Bruce Rauner, Governor

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  Vanishing habitats, plants & animals   

An endangered species is one that is in danger of extinction. Included among Illinois' endangered species are the Indiana bat, upland sandpiper, Iowa darter and king rail.

An extirpated species is one that no longer occurs in an area but still lives in other areas. The bison, elk, porcupine and black bear are extirpated from Illinois but live in parts of the United States.

An extinct species is one that no longer survives anywhere in the world. The Carolina parakeet once lived in woodlands throughout eastern North America, including Illinois, but is now extinct.

Why do species become endangered or threatened?

Most plants and animals are able to adapt to their surroundings. These species survive, reproduce in large numbers and are considered to be "common." Endangered and threatened species do not adapt as well to changes and reproduce in lower numbers. The reasons a species become endangered or threatened vary but may include some of the following.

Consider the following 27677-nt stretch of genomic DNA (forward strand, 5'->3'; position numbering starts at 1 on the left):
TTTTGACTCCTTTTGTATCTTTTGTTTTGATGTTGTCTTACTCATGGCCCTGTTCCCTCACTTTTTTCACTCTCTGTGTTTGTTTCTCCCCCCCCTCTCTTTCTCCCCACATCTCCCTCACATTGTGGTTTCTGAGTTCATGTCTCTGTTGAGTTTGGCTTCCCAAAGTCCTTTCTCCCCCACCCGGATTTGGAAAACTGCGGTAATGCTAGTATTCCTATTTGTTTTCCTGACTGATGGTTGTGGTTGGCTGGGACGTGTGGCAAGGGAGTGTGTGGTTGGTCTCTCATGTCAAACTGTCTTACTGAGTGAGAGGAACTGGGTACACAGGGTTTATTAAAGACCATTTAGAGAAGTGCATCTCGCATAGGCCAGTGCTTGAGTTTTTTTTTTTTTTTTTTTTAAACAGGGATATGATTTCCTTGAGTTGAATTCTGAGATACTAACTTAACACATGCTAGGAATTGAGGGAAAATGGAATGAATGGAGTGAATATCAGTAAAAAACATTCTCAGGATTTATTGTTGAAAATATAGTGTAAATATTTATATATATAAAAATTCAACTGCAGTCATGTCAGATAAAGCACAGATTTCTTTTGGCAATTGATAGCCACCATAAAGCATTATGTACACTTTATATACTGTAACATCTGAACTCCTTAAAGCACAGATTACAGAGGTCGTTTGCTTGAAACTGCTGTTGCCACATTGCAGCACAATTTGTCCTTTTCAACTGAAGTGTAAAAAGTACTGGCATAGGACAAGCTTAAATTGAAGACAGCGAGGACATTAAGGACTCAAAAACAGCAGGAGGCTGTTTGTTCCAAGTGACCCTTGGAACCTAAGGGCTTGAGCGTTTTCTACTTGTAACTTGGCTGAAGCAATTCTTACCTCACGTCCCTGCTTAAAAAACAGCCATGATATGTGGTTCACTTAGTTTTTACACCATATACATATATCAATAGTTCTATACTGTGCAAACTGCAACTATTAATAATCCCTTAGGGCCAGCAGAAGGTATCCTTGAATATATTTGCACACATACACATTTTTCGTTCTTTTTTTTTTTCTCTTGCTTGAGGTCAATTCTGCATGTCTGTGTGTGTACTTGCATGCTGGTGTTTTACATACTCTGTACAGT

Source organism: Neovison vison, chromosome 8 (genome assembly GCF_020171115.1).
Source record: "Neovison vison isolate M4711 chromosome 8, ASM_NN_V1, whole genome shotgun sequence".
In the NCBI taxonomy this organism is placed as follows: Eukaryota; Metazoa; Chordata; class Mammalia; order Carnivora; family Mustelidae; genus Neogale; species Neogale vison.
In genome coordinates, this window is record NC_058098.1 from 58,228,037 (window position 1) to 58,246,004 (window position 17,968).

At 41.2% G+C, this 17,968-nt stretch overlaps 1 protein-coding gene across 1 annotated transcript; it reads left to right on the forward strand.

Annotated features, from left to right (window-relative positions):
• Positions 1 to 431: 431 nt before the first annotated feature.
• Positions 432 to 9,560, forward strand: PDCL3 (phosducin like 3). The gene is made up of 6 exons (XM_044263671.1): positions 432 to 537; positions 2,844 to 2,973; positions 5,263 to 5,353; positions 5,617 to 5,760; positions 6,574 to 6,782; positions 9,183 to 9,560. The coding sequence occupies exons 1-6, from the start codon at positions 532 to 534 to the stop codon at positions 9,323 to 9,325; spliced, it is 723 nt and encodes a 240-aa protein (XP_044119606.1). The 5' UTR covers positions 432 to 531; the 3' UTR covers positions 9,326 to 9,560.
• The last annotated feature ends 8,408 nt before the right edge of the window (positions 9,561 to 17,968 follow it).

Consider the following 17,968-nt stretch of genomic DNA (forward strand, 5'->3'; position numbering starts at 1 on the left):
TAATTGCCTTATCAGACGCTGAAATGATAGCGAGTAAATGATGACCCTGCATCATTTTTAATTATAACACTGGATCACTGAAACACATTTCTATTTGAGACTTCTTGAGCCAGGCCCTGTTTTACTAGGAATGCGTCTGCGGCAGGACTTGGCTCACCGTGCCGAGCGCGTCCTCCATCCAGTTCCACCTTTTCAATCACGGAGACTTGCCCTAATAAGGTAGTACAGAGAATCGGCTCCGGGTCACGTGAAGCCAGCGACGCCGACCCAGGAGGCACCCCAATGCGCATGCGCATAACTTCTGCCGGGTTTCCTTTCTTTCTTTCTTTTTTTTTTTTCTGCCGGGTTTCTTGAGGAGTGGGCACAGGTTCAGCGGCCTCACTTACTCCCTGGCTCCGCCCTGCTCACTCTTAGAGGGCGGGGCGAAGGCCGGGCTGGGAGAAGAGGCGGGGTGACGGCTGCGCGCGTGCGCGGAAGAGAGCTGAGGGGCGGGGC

> chemical or other toxic pollutant
> loss of important habitat
> introduction of an exotic species, or species that normally lives in other parts of the world
> lack of laws to restrict the numbers taken by hunting, fishing and trapping; this occurred   historically but modern laws prohibit losses for these reasons
> loss of very specific requirements for food, water or shelter needs on the very edge of their   range (the area where their population lives)

Extinction is a natural process. Historically extinction occurred very slowly. Today, with the increased human population and our demand for natural resources, the extinction process occurs much faster.

Introduction to Endangered and Threatened Species (page 1 & 1a)
Prairie Species (page 2, 3, 4 & 5)
Wetland Species (page 6, 7, 8 & 9)
River Species (page 10, 11, 12 & 13)
Forest Species (page 14, 15, 16 & 17)
Cave Species (page 18, 19, & 20)
Puzzle Answers


[Classroom Materials - Animals] [Classroom Materials - Plants]

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